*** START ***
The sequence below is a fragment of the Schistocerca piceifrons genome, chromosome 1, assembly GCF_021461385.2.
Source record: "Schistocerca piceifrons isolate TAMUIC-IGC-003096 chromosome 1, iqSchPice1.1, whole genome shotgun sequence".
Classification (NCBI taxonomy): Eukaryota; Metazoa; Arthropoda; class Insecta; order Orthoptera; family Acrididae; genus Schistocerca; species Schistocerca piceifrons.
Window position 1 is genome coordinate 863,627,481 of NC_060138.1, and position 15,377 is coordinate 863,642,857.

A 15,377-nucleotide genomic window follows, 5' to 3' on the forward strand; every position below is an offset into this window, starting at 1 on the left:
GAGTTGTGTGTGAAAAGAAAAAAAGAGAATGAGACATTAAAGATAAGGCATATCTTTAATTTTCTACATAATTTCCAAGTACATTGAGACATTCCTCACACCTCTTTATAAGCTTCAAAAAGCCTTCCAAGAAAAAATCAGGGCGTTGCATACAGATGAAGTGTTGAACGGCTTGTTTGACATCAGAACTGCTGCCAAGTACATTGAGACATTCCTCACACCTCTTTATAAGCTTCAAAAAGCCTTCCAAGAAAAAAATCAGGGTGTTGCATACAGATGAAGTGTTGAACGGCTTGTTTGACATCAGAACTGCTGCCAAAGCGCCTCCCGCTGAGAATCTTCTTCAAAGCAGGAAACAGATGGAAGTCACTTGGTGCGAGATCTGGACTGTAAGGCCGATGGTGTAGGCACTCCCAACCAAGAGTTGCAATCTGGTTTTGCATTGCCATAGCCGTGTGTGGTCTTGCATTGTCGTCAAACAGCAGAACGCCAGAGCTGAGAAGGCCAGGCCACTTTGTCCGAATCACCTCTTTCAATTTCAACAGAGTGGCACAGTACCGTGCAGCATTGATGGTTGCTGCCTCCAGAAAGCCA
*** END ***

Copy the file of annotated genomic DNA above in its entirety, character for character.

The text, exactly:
The sequence below is a fragment of the Schistocerca piceifrons genome, chromosome 1, assembly GCF_021461385.2.
Source record: "Schistocerca piceifrons isolate TAMUIC-IGC-003096 chromosome 1, iqSchPice1.1, whole genome shotgun sequence".
Classification (NCBI taxonomy): Eukaryota; Metazoa; Arthropoda; class Insecta; order Orthoptera; family Acrididae; genus Schistocerca; species Schistocerca piceifrons.
Window position 1 is genome coordinate 863,627,481 of NC_060138.1, and position 15,377 is coordinate 863,642,857.

A 15,377-nucleotide genomic window follows, 5' to 3' on the forward strand; every position below is an offset into this window, starting at 1 on the left:
GAGTTGTGTGTGAAAAGAAAAAAAGAGAATGAGACATTAAAGATAAGGCATATCTTTAATTTTCTACATAATTTCCAAGTACATTGAGACATTCCTCACACCTCTTTATAAGCTTCAAAAAGCCTTCCAAGAAAAAATCAGGGCGTTGCATACAGATGAAGTGTTGAACGGCTTGTTTGACATCAGAACTGCTGCCAAGTACATTGAGACATTCCTCACACCTCTTTATAAGCTTCAAAAAGCCTTCCAAGAAAAAAATCAGGGTGTTGCATACAGATGAAGTGTTGAACGGCTTGTTTGACATCAGAACTGCTGCCAAAGCGCCTCCCGCTGAGAATCTTCTTCAAAGCAGGAAACAGATGGAAGTCACTTGGTGCGAGATCTGGACTGTAAGGCCGATGGTGTAGGCACTCCCAACCAAGAGTTGCAATCTGGTTTTGCATTGCCATAGCCGTGTGTGGTCTTGCATTGTCGTCAAACAGCAGAACGCCAGAGCTGAGAAGGCCAGGCCACTTTGTCCGAATCACCTCTTTCAATTTCAACAGAGTGGCACAGTACCGTGCAGCATTGATGGTTGCTGCCTCCAGAAAGCCA